Our first knitalong for 2014 will go from February 1 to March 31. Click on the link in order to join it. I have decided to create a post with some tips for working this pattern.
First of all some photos of the piece:
Here is the cowl in Cashmere Sock Yarn (color H6), just one skein, wrapped around twice, and wrapped just once.
OK, on to the techniques.
You are required to use Artyarns yarn for this knitalong. There are lots of options. However, if your yarn is too thin (Ensemble Light, Rhapsody Light, Ultramerino 4, Cashmere 2), you will need to work it doubled. It is really not designed for any of our laceweight yarns, unless you are brave enough to triple them (Silk Essence, Cashmere 1, Silk Mohair). If you use a heavier yarn (Supermerino, Silk Rhapsody), it will be fine.
You can use straight needles for this project, since it is knitted side to side. Use the smallest length needles you have, since I find that is easiest for turning the short rows. You will only need to accommodate between 20 and 26 stitches depending on the size you are making. The advantage of side-to-side knitting here is that you can make your cowl as long as you like, and will have enough yarn to double it. If you want a wider cowl (the one-skein version is 7″ wide), you will need additional yardage (over 250 yards) to complete it. I do give instructions for the 2-skein version which is wider (9″ wide), and has a longer repeat. Once again you can make this as long as you like.
I give you the option of using the Provisional Cast On, which leaves live stitches on your cast on edge, that you can attach later using the 3-needle bind-off, or any cast on you prefer. If you use a regular cast on (like the long-tail cast on), you will need to pick up the 20 or 26 stitches when you have completed your knitting, so that you can use the 3-needle bind-off to fasten them to the last row on your needles. I like to use the long tail cast on, allowing a sufficient long tail to remain (approximately 8″) so that I can use it to pick up sts for the bind off. When I pick up sts for the bind off, because I used a long tail cast on, I need to hold my work with wrong (purl) side facing (tail is at the right), and insert my needle and purl each stitch that I am picking up.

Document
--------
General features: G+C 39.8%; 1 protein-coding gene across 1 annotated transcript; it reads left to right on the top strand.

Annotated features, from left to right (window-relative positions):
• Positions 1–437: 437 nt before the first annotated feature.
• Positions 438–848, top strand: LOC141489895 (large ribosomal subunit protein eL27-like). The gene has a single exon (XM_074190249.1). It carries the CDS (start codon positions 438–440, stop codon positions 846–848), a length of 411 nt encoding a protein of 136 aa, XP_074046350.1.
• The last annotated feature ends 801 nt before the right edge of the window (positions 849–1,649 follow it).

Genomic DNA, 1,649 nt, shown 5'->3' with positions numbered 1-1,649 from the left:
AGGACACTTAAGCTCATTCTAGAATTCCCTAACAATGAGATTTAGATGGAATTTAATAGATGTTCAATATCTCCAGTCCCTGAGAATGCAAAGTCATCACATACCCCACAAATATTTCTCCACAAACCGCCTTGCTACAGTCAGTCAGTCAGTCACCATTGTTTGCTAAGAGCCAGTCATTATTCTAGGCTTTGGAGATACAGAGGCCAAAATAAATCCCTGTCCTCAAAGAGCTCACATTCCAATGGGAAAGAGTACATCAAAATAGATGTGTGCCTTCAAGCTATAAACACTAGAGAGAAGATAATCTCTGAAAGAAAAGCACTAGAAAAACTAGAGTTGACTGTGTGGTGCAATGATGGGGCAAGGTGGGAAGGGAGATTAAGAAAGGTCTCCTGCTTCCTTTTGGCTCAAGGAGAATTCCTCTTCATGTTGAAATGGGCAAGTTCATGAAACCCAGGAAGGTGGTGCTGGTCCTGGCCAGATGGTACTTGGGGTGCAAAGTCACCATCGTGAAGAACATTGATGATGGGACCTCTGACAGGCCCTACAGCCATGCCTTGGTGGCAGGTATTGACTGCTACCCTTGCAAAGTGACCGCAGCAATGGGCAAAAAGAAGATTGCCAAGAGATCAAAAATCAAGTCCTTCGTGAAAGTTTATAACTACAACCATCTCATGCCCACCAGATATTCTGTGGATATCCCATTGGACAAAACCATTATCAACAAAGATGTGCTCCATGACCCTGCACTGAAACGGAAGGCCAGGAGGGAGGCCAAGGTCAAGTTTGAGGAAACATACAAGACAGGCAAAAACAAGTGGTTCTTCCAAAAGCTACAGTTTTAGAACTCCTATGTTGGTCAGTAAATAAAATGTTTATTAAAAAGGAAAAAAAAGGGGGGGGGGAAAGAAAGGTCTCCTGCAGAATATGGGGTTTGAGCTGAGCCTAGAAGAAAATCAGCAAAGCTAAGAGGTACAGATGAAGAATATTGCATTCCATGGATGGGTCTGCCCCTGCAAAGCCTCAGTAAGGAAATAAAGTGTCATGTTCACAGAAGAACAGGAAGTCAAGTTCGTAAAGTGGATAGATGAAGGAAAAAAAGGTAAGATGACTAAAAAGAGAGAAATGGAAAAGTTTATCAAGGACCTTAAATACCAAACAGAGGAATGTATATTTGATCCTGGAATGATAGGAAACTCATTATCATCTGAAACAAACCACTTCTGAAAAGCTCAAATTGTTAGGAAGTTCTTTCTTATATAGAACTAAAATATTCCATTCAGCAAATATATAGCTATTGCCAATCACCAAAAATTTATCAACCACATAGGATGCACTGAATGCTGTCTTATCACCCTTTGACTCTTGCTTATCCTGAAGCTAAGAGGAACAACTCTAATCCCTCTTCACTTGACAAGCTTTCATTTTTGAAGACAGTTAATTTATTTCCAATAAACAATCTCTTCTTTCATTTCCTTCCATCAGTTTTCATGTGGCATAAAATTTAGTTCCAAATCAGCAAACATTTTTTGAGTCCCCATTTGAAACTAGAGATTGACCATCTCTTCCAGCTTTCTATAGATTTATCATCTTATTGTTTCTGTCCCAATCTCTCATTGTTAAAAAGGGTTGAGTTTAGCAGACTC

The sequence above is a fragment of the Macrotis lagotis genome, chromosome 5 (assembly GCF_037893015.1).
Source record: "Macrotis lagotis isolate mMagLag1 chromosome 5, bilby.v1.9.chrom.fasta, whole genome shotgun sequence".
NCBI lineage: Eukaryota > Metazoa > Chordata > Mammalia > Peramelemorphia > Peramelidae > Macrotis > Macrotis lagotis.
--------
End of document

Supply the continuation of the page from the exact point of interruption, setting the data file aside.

There are several parts to the knitting:
3 stitches that make up the garter stitch border which is closest to your neckline, and these stitches are always knitted both on right side rows and wrong side rows
elongated stitches that involve double wrapped knit stitches. Here’s how to work these: insert the needle into the next stitch as though to knit, then instead of wrapping the yarn around once as you usually would, wrap it around twice, then pull it through. On the reverse side, when you are instructed to purl these stitches, you would let the extra wrap drop off the needle, which it would do anyway since it is all part of the same stitch. This creates a double-long stitch. *I use these stitches to mask the short row turns, which create longer stitches than normal*
standard lace leaves–since there is a chart and written instructions for this pattern, it is easy to follow either or both. These leaves are standard and use yarnovers (yo), k2tog, ssk, and cdd (centered double decrease) stitches. A pet peeve of mine is to get the centered double decrease exactly right, you need to make sure to slip 2 stitches together knitwise, then knit the next stitch, and pass the 2 stitches over the knit stitch. This centers the decrease exactly as it needs to be. The stitch count for these leaves remains the same throughout, as all increases (yo) are paired with decreases (ssk, k2tog, and cdd) throughout.